happy feet!

I swear these socks took less time to make than an ordinary pair, though perhaps it only seems that way because they were so darn fun and easy.

Socks for fall

Happy Socktober, y’all!

Find the free worksheet here. As always, I’m happy to answer any questions.

a thing I was wrong about :: fall

365.133 - fall afternoon at the river
(fall 2008, on the banks of the Huron River)

Y’all were all so sweet not to correct me when I talked about celebrating the autumnal equinox on Saturday. No one pointed out that, in fact, Saturday was the last day of summer, not the first day of fall. I usually double-check my calendars for the beginning of season dates, but when Little Buddha started talking several days ago about the first day of fall coming, I made the assumption that he had double-checked. He is the most detail-minded of the four of us, after all. But he didn’t, and I didn’t, and so we celebrated fall before it had actually started.

That night, as the boys were getting ready for bed, My Old Man happened to be looking at the calendar and noticed that fall started on Sunday, not Saturday. He mentioned it to Tiny Dancer, who promptly burst into tears! Poor little boo. It really bothered him – he had been so excited about the start of our favorite season, and had happily celebrated all day, and it felt bad and weird to him to know that it wasn’t true. I told him that, to us, it looked like fall, smelled like fall, and tasted like fall, so for us, it was fall! That didn’t totally sway him.

As for me, I feel like we just got a bonus day of our favorite season. And now fall is here for real, y’all, and I’m thrilled. Time for trips to the cider mill, watching postseason baseball (Go Tigers!), picking raspberries, cuddling under blankets, having a bonfire, playing in leaf piles, FALL KNITTING, and, of course, baking (and eating) vegan chocolate chip pumpkin muffins. What’s not to love? What’s your favorite part about fall?

At any rate, now I can finally say it: Happy Fall FOR REAL, y’all!

baked :: in celebration of fall (Vegan Chocolate Chip Pumpkin Muffins)

Five years ago, I had a BIG IDEA. It all started with my then-four year-old’s obsession with pears, and my promise that we would have pears once they were in season. When fall officially arrived, he expected his pears, so I created a pear cake. One thing led to another, and the next thing I knew, I had decided to make the Autumnal Equinox a reason for full-on celebration in our household. And because my life philosophy is always GO BIG, I celebrated by making a special breakfast, making a special dinner (a very time-consuming one, as it turned out), and making a special cake.

It was a fun and memorable start to my favorite season, but I vowed after spending so much of the day in the kitchen that, in future celebrations, we would scale back on the cooking/baking and spend part of the day outside. Also, I am older and more tired now. And I’ve learned  that sometimes the philosophy of “It’s the little things” trumps the philosophy of “Go big.”

My boys have inherited my zeal for celebrations and for special traditions, and they have come to expect Pumpkin Muffins on the first day of fall. And not only on the first day of fall, but actually every Saturday of the season. They began reminding me of this several days ago. “Mom, you know that the first day of fall is coming, and you know what that means, right?” “Mom, do you have all the ingredients you need for pumpkin muffins?” “Mom, you do know that we are supposed to have pumpkin muffins every Saturday in fall, right?”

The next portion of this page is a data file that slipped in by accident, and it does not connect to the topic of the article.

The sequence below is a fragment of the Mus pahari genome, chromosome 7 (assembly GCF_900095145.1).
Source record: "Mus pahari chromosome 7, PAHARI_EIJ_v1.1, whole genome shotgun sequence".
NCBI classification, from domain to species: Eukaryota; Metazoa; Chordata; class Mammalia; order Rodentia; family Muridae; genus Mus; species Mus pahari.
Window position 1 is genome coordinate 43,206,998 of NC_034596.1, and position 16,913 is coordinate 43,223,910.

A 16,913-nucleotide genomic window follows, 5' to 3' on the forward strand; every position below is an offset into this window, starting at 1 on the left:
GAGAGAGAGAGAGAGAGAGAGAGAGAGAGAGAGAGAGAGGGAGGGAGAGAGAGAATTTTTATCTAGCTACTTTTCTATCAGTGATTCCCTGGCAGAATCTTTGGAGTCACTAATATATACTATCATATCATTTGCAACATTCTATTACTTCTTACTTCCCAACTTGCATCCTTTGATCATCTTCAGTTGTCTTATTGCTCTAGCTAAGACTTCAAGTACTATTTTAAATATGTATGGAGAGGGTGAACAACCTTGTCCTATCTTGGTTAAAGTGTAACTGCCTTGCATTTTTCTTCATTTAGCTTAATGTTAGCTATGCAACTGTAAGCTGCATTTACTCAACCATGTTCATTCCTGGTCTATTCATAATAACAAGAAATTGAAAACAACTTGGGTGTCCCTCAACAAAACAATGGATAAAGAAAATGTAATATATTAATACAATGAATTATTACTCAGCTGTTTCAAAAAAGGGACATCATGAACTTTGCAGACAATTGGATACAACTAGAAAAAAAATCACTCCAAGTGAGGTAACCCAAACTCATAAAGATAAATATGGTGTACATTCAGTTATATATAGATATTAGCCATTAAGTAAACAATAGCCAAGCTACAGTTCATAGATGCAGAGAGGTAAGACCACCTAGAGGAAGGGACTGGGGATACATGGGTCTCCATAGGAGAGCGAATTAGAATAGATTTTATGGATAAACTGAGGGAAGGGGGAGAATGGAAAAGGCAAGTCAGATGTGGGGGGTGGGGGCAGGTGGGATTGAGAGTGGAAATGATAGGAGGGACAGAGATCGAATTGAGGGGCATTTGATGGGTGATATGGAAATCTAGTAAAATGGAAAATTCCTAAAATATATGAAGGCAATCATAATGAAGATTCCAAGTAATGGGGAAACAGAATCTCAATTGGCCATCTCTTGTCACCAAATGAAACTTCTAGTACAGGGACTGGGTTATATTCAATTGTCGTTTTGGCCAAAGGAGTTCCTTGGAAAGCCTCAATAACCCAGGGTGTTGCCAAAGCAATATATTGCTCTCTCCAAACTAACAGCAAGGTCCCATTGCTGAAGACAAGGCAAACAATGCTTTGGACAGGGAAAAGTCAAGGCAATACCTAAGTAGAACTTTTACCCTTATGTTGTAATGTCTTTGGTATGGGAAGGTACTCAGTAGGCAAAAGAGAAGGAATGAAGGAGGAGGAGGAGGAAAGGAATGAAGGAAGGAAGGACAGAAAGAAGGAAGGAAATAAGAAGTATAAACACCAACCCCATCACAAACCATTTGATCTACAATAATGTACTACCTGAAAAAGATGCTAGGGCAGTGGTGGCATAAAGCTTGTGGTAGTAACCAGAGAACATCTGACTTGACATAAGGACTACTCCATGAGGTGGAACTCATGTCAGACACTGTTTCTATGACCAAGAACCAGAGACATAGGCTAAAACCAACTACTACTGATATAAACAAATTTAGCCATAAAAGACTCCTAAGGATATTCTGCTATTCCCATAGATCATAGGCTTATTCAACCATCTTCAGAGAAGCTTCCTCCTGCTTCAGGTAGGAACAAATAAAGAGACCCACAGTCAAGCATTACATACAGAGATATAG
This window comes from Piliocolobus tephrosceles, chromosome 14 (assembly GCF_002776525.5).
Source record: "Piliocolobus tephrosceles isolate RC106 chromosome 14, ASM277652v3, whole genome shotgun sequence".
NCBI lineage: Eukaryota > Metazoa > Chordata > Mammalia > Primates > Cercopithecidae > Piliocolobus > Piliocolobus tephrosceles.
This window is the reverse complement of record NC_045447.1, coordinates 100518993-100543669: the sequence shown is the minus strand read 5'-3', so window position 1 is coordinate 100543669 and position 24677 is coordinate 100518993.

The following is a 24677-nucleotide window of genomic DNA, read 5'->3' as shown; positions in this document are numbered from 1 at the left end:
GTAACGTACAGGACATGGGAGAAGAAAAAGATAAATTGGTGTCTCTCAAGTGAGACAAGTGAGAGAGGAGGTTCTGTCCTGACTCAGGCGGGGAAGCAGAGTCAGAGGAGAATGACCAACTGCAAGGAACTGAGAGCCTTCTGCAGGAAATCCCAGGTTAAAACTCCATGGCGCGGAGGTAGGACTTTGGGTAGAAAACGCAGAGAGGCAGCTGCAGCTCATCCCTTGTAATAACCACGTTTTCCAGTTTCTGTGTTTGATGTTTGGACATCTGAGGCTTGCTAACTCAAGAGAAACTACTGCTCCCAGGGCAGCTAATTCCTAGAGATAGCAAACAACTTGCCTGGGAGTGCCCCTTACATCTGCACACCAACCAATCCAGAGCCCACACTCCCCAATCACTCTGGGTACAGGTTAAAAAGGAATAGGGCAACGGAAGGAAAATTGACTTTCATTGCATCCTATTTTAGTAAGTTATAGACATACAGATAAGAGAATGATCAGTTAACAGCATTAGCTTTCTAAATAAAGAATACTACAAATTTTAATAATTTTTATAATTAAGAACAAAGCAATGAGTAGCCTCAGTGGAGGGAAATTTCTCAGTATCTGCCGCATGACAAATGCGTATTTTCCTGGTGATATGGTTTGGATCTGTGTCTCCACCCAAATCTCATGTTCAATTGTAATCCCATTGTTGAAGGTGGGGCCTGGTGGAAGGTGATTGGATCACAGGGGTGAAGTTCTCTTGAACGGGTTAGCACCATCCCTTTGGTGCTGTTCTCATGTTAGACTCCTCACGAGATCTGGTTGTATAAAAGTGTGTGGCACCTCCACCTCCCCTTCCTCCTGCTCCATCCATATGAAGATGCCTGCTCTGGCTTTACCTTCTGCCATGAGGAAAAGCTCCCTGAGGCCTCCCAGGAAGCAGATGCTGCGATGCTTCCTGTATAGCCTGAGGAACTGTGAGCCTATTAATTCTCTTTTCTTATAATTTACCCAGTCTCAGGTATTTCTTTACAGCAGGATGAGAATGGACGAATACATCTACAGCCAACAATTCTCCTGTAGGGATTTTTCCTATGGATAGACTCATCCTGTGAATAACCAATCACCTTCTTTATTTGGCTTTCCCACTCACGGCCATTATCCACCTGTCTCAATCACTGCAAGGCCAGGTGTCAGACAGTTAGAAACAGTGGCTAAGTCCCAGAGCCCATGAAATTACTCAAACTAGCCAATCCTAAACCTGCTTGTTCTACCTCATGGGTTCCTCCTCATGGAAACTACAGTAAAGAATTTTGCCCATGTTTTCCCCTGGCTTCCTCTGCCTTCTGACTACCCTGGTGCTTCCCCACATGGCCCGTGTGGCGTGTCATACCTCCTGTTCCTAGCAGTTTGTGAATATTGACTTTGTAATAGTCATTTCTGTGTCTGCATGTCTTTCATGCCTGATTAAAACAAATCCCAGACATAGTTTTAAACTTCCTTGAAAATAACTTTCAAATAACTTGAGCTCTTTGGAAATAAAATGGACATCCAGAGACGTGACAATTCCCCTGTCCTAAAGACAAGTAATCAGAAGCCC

Fortunately, in addition to being delicious, they are also very, very easy. And quick! I don’t mind making them regularly. I don’t even mind making them every week.

Vegan Chocolate Chip Pumpkin Muffins

Vegan Chocolate Chip Pumpkin Muffins

Our family is not vegan, but I do a fair amount of vegan cooking and baking, and I have a number of really good vegan cookbooks. One of my favorites is Vegan with a Vengeance, by Isa Chandra Moskowitz. I’ve adapted her recipe for “The Best Pumpkin Muffins” to include chocolate chips (Ghiradelli Semi-Sweet Chocolate Chips are vegan, if that matters to you) and to substitute almond milk (which our family prefers to soy milk).  (And of course these don’t have to be vegan at all, if you would like to substitute regular dairy milk for the almond milk – though I can’t vouch for those because we’ve never tried them that way.)

I share this recipe here in case you would like to create your own every-Saturday-muffin tradition. Or in case you just want to whip up one delicious batch. Happy fall, y’all!

Vegan Chocolate Chip Pumpkin Muffins – makes 18 muffins
1 3/4 C all-purpose flour
1 1/4 C sugar
1 T baking power
1/4 t salt
1 t ground cinnamon
1/2 t ground nutmeg
1/2 groung ginger
1/4 t ground allspice
1/8 t ground cloves
1 C pureed pumpkin
1/2 C unsweetened almond milk
1/2 C vegetable oil
2 T molasses
1 C chocolate chips

Preheat oven to 400. Lightly grease one 12-muffin tin one half of a second 12-muffin tin.
Sift together flour, sugar, baking powder, salt, and spices. In a separate bowl, whisk together pumpkin, almond milk, oil, and molasses. Pour the wet ingredients into the dry and mix. Fold in the chocolate chips.
Fill the muffin cups two-thirds full. Bake for 18-20 minutes, until a toothpick or knife inserted in the center comes out clean. Let cool. Serve (I like mine with Good Earth tea) and enjoy!

As my kids were eating their first pumpkin muffins of the season, I heard one of them say to the other, “I love fall, don’t you?” And the other one said, “As soon as I took my first bite, it reminded me so much of last fall.” It makes this mama’s heart so happy to hear such things, and to know that really, the little things do add up. Happy fall, to you and yours.